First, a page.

The development of the steamship became a complex process, the first commercial success accruing to Robert Fulton's North River Steamboat (often called Clermont) in the US in 1807, followed in Europe by the 45-foot Comet of 1812. Steam propulsion progressed considerably over the rest of the 19th century. Notable developments included the condenser, which reduced the requirement for fresh water, and the multiple expansion engine, which improved efficiency. As the means of transmitting the engine's power, the paddle wheel gave way to the more efficient screw propeller. The marine steam turbine developed by Sir Charles Algernon Parsons, brought the power to weight ratio down. He had achieved publicity by demonstrating it unofficially in the 100-foot Turbinia at the Spithead naval review in 1897. This facilitated a generation of high-speed liners in the first half of the 20th century and rendered the reciprocating steam engine out of date, in warships.

Most new ships since around 1960 have been built with diesel engines. Rising fuel costs have almost led to the demise of the steam turbine, with many ships being re-engined to improve fuel efficiency. One high profile example was the 1968 built Queen Elizabeth 2 which had her turbines replaced with a diesel-electric propulsion plant in 1986. The last major passenger ship built with steam turbines was the Fairsky, launched in 1984. Some specialised merchant ships have also been built with steam turbines since then, notably Liquefied Natural Gas (LNG) and coal carriers where part of the cargo has been used as fuel for the boilers.

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LNG Carriers

LNG carriers in particular have remained a stronghold for steam , and new ships continue to be built with steam turbines in this high growth area of shipping. This is because the Natural Gas is stored in a liquid state in cryogenic vessels onboard these ships. A small amount of "boil off" of gas is required to maintain the pressure and temperature inside the vessels to within operating limits. The "boil off" gas provides the fuel for the ship's boilers, which provide steam for the turbines- the simplest method of dealing with the gas. Technology to operate internal combustion engines (modified marine two stroke diesel engines) on this gas has improved however, so these engines are beginning to appear in LNG carriers; with their greater thermal efficiency, less gas is burnt. Also, developments have been made in the process of re-liquefying "boil off" gas, enabling it to be returned to the cryogenic tanks. The financial returns on LNG are potentially greater than the cost of the marine grade fuel oil burnt in conventional diesel engines, so the re-liquefaction process is starting to be used on diesel engine propelled LNG carriers. Another factor driving the switch from turbines to diesel engines for LNG carriers is the shortage of steam turbine qualified sea going engineers. With the lack of turbine powered ships in other shipping sectors, and the rapid increase in size of the worldwide LNG fleet, not enough have been trained to meet the demand. It may be that the days of the last stronghold for steam turbine propulsion systems are numbered, despite all but sixteen of the orders for new LNG carriers at the end of 2004 being for steam turbine propelled ships. [1]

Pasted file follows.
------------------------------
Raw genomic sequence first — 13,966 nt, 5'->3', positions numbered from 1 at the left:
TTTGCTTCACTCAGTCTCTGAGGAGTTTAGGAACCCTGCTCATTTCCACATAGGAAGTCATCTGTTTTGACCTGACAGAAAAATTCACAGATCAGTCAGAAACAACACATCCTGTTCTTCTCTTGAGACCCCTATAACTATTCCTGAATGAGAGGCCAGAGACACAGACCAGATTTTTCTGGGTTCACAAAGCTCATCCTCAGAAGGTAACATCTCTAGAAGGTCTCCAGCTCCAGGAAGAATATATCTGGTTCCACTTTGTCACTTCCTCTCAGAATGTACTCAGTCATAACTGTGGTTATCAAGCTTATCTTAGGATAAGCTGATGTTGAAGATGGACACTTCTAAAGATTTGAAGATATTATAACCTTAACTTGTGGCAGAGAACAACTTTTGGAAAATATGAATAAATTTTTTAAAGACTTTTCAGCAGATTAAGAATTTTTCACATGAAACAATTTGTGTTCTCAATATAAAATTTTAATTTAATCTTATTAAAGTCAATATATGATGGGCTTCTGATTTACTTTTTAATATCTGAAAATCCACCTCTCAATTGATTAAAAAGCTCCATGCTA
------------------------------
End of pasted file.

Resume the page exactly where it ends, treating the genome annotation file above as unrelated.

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Diesel propulsion

Nowadays 99% of the ships use diesel engines for propulsion. The marine diesel engine first came into use in 1903 when the rivertanker Vandal was brought into service by Branobel. At the same time it was the first diesel electric ship. It soon offered even greater efficiency than the steam turbine but for many years had an inferior power-to-space ratio. About this period too, heavy fuel oil came into more general use and began to replace coal as the fuel of choice in steamships. Its great advantages were the convenience, the reduction in manning owing to the removal of the need for trimmers and stokers, and the reduction in space required for fuel bunkers. Diesel engines today are broadly classified according to their operating cycle (two-stroke or four-stroke), their construction (crosshead, trunk, or opposed piston) and their speed (slow speed, medium speed or high speed). Most modern larger merchant ships use either slow speed, two stroke, crosshead engines, or medium speed, four stroke, trunk engines. Some smaller vessels may operate high speed diesel engines. The operating ranges of the different speed types are as follows;